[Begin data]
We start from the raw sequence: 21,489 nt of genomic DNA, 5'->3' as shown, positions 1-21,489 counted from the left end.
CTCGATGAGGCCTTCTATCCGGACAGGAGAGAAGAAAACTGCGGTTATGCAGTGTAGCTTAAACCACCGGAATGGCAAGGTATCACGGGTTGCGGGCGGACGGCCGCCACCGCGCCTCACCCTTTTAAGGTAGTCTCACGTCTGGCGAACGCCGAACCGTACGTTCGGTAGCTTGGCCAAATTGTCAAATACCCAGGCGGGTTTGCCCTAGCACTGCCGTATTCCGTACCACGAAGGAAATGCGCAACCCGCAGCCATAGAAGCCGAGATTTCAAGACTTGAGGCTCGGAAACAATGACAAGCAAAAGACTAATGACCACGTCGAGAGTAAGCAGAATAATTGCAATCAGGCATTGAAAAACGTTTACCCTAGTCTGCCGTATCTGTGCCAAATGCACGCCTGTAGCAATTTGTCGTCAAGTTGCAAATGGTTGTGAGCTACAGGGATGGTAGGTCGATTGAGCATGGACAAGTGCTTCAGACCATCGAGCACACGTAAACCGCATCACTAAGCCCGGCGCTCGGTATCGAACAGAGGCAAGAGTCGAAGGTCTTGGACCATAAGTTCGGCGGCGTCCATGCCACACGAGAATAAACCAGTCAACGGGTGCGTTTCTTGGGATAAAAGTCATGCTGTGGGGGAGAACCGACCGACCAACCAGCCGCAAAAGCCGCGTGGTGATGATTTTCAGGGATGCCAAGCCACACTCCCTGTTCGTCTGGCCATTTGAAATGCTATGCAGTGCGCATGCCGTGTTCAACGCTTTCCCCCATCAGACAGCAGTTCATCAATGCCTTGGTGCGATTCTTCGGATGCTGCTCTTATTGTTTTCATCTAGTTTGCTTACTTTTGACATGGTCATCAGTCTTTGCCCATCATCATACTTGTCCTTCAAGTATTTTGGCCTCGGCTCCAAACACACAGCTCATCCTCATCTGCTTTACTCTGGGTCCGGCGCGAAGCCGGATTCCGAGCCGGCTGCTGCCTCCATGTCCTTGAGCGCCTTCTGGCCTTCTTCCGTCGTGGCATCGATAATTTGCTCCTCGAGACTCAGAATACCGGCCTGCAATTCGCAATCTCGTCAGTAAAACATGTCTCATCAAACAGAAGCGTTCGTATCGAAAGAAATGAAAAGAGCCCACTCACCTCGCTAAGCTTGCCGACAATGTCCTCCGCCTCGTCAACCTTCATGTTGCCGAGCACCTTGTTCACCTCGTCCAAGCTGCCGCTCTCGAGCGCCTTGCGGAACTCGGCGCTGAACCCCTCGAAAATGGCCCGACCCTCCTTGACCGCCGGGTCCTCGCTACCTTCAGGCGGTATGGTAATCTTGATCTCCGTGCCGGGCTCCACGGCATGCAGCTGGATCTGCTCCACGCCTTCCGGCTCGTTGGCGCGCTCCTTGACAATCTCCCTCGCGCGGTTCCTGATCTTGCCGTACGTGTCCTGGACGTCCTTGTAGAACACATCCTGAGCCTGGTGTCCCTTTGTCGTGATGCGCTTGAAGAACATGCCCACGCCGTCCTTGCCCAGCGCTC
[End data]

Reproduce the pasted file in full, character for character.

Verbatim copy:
We start from the raw sequence: 21,489 nt of genomic DNA, 5'->3' as shown, positions 1-21,489 counted from the left end.
CTCGATGAGGCCTTCTATCCGGACAGGAGAGAAGAAAACTGCGGTTATGCAGTGTAGCTTAAACCACCGGAATGGCAAGGTATCACGGGTTGCGGGCGGACGGCCGCCACCGCGCCTCACCCTTTTAAGGTAGTCTCACGTCTGGCGAACGCCGAACCGTACGTTCGGTAGCTTGGCCAAATTGTCAAATACCCAGGCGGGTTTGCCCTAGCACTGCCGTATTCCGTACCACGAAGGAAATGCGCAACCCGCAGCCATAGAAGCCGAGATTTCAAGACTTGAGGCTCGGAAACAATGACAAGCAAAAGACTAATGACCACGTCGAGAGTAAGCAGAATAATTGCAATCAGGCATTGAAAAACGTTTACCCTAGTCTGCCGTATCTGTGCCAAATGCACGCCTGTAGCAATTTGTCGTCAAGTTGCAAATGGTTGTGAGCTACAGGGATGGTAGGTCGATTGAGCATGGACAAGTGCTTCAGACCATCGAGCACACGTAAACCGCATCACTAAGCCCGGCGCTCGGTATCGAACAGAGGCAAGAGTCGAAGGTCTTGGACCATAAGTTCGGCGGCGTCCATGCCACACGAGAATAAACCAGTCAACGGGTGCGTTTCTTGGGATAAAAGTCATGCTGTGGGGGAGAACCGACCGACCAACCAGCCGCAAAAGCCGCGTGGTGATGATTTTCAGGGATGCCAAGCCACACTCCCTGTTCGTCTGGCCATTTGAAATGCTATGCAGTGCGCATGCCGTGTTCAACGCTTTCCCCCATCAGACAGCAGTTCATCAATGCCTTGGTGCGATTCTTCGGATGCTGCTCTTATTGTTTTCATCTAGTTTGCTTACTTTTGACATGGTCATCAGTCTTTGCCCATCATCATACTTGTCCTTCAAGTATTTTGGCCTCGGCTCCAAACACACAGCTCATCCTCATCTGCTTTACTCTGGGTCCGGCGCGAAGCCGGATTCCGAGCCGGCTGCTGCCTCCATGTCCTTGAGCGCCTTCTGGCCTTCTTCCGTCGTGGCATCGATAATTTGCTCCTCGAGACTCAGAATACCGGCCTGCAATTCGCAATCTCGTCAGTAAAACATGTCTCATCAAACAGAAGCGTTCGTATCGAAAGAAATGAAAAGAGCCCACTCACCTCGCTAAGCTTGCCGACAATGTCCTCCGCCTCGTCAACCTTCATGTTGCCGAGCACCTTGTTCACCTCGTCCAAGCTGCCGCTCTCGAGCGCCTTGCGGAACTCGGCGCTGAACCCCTCGAAAATGGCCCGACCCTCCTTGACCGCCGGGTCCTCGCTACCTTCAGGCGGTATGGTAATCTTGATCTCCGTGCCGGGCTCCACGGCATGCAGCTGGATCTGCTCCACGCCTTCCGGCTCGTTGGCGCGCTCCTTGACAATCTCCCTCGCGCGGTTCCTGATCTTGCCGTACGTGTCCTGGACGTCCTTGTAGAACACATCCTGAGCCTGGTGTCCCTTTGTCGTGATGCGCTTGAAGAACATGCCCACGCCGTCCTTGCCCAGCGCTC